Learn about Japan's rich work-culture.
Bill has recently moved from the U.S. to Japan, and he's just completed his first day managing his new team in Tokyo.
Unfortunately, it didn't go very well.
The first mistake he made was trying to bond with his new people by making jokes. Not only did they not laugh at his attempts at humor, but they seemed to disapprove.
Then, instead of apologizing, Bill glossed over this faux pas, and started issuing orders. Some team members were older than Bill, and they were offended that he would tell them what to do so brazenly.
The day went downhill from there. At the end, Bill's boss invited him to dinner to honor his first day. But he was so dispirited that he politely turned him down, wanting to go home and rest. However, this also seemed to cause offense.
Japan has a wonderfully unique culture, which means that managing a team and doing business can be challenging if you're not prepared. In this article, we'll explore the ins and outs of working in Japan. We'll look at the culture, the people, the work hours, and the etiquette. And we'll highlight the best approach to use when managing a Japanese team.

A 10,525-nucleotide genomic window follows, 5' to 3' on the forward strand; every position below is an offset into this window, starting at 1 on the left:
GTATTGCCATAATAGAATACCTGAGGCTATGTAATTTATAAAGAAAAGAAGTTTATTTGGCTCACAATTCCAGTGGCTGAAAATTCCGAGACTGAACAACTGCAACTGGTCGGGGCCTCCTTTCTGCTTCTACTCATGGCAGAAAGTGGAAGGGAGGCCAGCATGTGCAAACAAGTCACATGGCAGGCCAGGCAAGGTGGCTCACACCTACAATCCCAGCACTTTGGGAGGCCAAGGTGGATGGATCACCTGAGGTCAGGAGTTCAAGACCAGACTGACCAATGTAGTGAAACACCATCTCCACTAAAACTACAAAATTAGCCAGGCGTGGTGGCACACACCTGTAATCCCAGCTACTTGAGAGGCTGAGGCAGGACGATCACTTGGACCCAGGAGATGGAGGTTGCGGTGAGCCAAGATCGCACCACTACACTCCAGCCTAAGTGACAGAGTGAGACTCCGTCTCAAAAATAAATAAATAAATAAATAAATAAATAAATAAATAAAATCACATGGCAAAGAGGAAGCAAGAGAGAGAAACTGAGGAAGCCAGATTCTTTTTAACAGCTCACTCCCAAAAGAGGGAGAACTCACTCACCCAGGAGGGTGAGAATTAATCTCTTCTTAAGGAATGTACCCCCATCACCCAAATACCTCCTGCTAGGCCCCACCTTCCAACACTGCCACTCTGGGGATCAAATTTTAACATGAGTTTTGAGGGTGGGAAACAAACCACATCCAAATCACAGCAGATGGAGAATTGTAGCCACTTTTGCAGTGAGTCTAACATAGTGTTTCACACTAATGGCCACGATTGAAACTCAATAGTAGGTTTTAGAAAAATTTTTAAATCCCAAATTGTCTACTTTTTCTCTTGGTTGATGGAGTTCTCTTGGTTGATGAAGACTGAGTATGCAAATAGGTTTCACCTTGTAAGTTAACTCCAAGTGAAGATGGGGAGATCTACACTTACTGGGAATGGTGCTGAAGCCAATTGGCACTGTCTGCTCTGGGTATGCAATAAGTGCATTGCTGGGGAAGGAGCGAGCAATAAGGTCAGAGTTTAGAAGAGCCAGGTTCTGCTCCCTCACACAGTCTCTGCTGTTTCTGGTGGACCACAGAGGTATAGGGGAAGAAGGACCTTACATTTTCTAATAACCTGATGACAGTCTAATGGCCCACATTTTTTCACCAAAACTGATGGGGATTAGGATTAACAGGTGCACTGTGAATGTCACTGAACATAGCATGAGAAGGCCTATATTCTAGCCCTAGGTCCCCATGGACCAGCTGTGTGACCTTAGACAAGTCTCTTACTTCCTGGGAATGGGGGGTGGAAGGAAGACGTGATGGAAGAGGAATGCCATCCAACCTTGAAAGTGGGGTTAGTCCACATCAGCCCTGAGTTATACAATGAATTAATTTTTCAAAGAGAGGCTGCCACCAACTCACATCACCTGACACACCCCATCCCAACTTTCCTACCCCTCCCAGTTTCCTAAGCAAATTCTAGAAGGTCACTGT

Keep in mind that this article is intended as a general guide only. Different groups can have different outlooks; and cultural expectations, especially between older and younger people, can vary. So, it's important to use your own best judgment, depending on the situation.
Employment protection is quite strong in Japan. For instance, employers must have a valid reason to fire an employee, and, in all but extreme cases, they must give 30 days' advance notice before terminating a person's employment. If they can't do this, then they must provide 30 days' pay.
Also, terminating people's employment is not allowed during an employee's hospitalization or maternity leave, or for 30 days afterward.
"When I started using Mind Tools, I was not in a supervisory position. Now I am. Along with that came a 12% increase in salary." – Pat Degan, Houston, USA
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